Metabolic syndrome (MetS) has been shown to be associated with an increased risk of gastric cancer. However, the impact of MetS on gastric cancer mortality remains largely unknown. Here, we prospectively examined the prediction of preoperative MetS for gastric cancer mortality by analyzing a subset of data from the ongoing Fujian prospective investigation of cancer (FIESTA) study. This study was conducted among 3012 patients with gastric cancer who received radical gastrectomy between 2000 and 2010. The latest follow-up was completed in 2015. Blood/tissue specimens, demographic and clinicopathologic characteristics were collected at baseline. During 15-year follow-up, 1331 of 3012 patients died of gastric cancer. The median survival time (MST) of patients with MetS was 31.3 months, which was significantly shorter than that of MetS-free patients (157.1 months). The coexistence of MetS before surgery was associated with a 2.3-fold increased risk for gastric cancer mortality (P < 0.001). The multivariate-adjusted hazard ratios (HRs) were increased with invasion depth T1/T2 (HR = 2.78, P < 0.001), regional lymph node metastasis N0 (HR = 2.65, P < 0.001), positive distant metastasis (HR = 2.53, P < 0.001), TNM stage I/II (HR = 3.00, P < 0.001), intestinal type (HR = 2.96, P < 0.001), negative tumor embolus (HR = 2.34, P < 0.001), and tumor size ≤ 4.5 cm (HR = 2.49, P < 0.001). Further survival tree analysis confirmed the top splitting role of TNM stage, followed by MetS or hyperglycemia with remarkable discrimination ability. In this large cohort study, preoperative MetS, especially hyperglycemia, was predictive of significant gastric cancer mortality in patients with radical gastrectomy, especially for early stage of gastric cancer.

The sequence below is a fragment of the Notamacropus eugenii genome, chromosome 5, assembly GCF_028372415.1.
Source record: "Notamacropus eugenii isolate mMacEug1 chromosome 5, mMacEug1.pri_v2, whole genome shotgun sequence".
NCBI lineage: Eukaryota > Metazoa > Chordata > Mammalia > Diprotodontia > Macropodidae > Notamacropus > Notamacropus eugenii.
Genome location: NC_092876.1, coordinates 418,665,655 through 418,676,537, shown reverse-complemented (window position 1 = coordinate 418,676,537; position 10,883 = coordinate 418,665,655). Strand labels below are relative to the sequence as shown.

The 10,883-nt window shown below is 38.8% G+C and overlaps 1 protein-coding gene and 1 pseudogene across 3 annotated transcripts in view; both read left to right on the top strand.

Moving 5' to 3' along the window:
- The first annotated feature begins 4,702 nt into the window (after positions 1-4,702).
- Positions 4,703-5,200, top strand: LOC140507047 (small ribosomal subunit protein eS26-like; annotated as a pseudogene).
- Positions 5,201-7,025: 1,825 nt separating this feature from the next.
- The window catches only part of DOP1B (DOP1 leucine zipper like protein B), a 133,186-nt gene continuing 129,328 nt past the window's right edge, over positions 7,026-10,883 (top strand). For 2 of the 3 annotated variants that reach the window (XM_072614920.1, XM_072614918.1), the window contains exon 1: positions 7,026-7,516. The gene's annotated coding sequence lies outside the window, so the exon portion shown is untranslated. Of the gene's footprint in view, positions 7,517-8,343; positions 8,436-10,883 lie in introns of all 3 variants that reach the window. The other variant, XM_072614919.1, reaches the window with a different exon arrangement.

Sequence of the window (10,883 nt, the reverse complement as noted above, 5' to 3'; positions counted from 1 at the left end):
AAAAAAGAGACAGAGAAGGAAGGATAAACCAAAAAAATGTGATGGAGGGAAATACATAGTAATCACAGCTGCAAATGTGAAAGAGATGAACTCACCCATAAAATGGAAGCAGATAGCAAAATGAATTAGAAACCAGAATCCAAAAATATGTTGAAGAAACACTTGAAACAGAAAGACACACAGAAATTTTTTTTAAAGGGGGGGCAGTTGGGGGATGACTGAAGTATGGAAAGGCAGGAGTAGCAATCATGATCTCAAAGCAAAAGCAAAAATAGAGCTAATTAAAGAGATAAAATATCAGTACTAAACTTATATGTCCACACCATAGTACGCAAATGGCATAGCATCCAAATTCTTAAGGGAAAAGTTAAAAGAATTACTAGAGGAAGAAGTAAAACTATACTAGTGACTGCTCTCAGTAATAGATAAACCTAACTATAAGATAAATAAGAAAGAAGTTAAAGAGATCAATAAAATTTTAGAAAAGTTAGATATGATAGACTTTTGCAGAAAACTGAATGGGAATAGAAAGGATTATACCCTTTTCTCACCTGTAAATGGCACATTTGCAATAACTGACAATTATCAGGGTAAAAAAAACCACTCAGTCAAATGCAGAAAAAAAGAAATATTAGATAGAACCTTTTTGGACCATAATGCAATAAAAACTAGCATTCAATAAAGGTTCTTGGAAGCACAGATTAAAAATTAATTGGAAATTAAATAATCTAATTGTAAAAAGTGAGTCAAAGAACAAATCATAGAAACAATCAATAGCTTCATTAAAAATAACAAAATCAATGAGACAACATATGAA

Hu, D., Peng, F., Lin, X., Chen, G., Zhang, H., Liang, B., … Niu, W. (2017). Preoperative Metabolic Syndrome Is Predictive of Significant Gastric Cancer Mortality after Gastrectomy: The Fujian Prospective Investigation of Cancer (FIESTA) Study. EBioMedicine, 15, 73–80. https://doi.org/10.1016/j.ebiom.2016.12.004